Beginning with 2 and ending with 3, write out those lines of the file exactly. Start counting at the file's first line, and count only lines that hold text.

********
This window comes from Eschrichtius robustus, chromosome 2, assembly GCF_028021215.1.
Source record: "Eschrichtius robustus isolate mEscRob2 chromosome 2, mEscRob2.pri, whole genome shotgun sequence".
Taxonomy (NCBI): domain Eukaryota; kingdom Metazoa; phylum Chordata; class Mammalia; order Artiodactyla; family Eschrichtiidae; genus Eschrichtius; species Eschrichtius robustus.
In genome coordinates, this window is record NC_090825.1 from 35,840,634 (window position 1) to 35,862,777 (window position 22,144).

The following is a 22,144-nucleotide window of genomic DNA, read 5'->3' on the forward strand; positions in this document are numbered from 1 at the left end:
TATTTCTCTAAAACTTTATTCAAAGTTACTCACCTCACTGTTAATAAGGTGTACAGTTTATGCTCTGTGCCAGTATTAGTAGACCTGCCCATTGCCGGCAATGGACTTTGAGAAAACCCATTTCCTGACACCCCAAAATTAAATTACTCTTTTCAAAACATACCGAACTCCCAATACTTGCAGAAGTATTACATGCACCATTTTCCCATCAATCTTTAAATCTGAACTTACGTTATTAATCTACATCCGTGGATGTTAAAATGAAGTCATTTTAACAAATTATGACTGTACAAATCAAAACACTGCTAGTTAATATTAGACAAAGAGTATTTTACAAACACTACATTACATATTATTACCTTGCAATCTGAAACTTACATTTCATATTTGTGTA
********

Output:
Source record: "Eschrichtius robustus isolate mEscRob2 chromosome 2, mEscRob2.pri, whole genome shotgun sequence".
Taxonomy (NCBI): domain Eukaryota; kingdom Metazoa; phylum Chordata; class Mammalia; order Artiodactyla; family Eschrichtiidae; genus Eschrichtius; species Eschrichtius robustus.